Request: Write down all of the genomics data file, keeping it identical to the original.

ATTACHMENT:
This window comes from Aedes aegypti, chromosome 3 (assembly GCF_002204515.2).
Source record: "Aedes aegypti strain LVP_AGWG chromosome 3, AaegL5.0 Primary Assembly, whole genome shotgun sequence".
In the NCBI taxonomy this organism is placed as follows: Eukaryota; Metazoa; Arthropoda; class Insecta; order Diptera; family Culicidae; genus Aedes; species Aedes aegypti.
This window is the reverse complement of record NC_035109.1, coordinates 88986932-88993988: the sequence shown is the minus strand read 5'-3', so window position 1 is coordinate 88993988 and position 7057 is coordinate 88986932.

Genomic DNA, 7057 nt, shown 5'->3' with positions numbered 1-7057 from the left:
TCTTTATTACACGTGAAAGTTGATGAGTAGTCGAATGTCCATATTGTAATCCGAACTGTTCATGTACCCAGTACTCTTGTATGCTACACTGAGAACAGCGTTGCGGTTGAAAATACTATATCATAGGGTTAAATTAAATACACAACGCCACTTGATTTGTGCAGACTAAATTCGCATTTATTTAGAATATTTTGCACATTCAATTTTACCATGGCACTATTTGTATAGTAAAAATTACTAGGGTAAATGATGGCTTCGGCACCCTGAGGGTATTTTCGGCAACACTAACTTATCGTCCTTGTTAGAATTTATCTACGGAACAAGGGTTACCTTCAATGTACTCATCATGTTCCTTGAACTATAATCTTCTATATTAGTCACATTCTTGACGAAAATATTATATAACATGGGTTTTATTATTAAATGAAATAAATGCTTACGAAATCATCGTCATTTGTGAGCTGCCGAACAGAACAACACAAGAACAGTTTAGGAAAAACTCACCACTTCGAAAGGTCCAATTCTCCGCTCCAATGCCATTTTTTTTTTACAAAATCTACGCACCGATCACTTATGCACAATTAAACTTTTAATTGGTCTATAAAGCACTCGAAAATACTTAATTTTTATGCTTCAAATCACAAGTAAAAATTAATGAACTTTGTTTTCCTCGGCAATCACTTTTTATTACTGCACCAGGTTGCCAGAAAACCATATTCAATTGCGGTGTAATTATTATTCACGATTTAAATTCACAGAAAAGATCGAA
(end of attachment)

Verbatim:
This window comes from Aedes aegypti, chromosome 3 (assembly GCF_002204515.2).
Source record: "Aedes aegypti strain LVP_AGWG chromosome 3, AaegL5.0 Primary Assembly, whole genome shotgun sequence".
In the NCBI taxonomy this organism is placed as follows: Eukaryota; Metazoa; Arthropoda; class Insecta; order Diptera; family Culicidae; genus Aedes; species Aedes aegypti.
This window is the reverse complement of record NC_035109.1, coordinates 88986932-88993988: the sequence shown is the minus strand read 5'-3', so window position 1 is coordinate 88993988 and position 7057 is coordinate 88986932.

Genomic DNA, 7057 nt, shown 5'->3' with positions numbered 1-7057 from the left:
TCTTTATTACACGTGAAAGTTGATGAGTAGTCGAATGTCCATATTGTAATCCGAACTGTTCATGTACCCAGTACTCTTGTATGCTACACTGAGAACAGCGTTGCGGTTGAAAATACTATATCATAGGGTTAAATTAAATACACAACGCCACTTGATTTGTGCAGACTAAATTCGCATTTATTTAGAATATTTTGCACATTCAATTTTACCATGGCACTATTTGTATAGTAAAAATTACTAGGGTAAATGATGGCTTCGGCACCCTGAGGGTATTTTCGGCAACACTAACTTATCGTCCTTGTTAGAATTTATCTACGGAACAAGGGTTACCTTCAATGTACTCATCATGTTCCTTGAACTATAATCTTCTATATTAGTCACATTCTTGACGAAAATATTATATAACATGGGTTTTATTATTAAATGAAATAAATGCTTACGAAATCATCGTCATTTGTGAGCTGCCGAACAGAACAACACAAGAACAGTTTAGGAAAAACTCACCACTTCGAAAGGTCCAATTCTCCGCTCCAATGCCATTTTTTTTTTACAAAATCTACGCACCGATCACTTATGCACAATTAAACTTTTAATTGGTCTATAAAGCACTCGAAAATACTTAATTTTTATGCTTCAAATCACAAGTAAAAATTAATGAACTTTGTTTTCCTCGGCAATCACTTTTTATTACTGCACCAGGTTGCCAGAAAACCATATTCAATTGCGGTGTAATTATTATTCACGATTTAAATTCACAGAAAAGATCGAA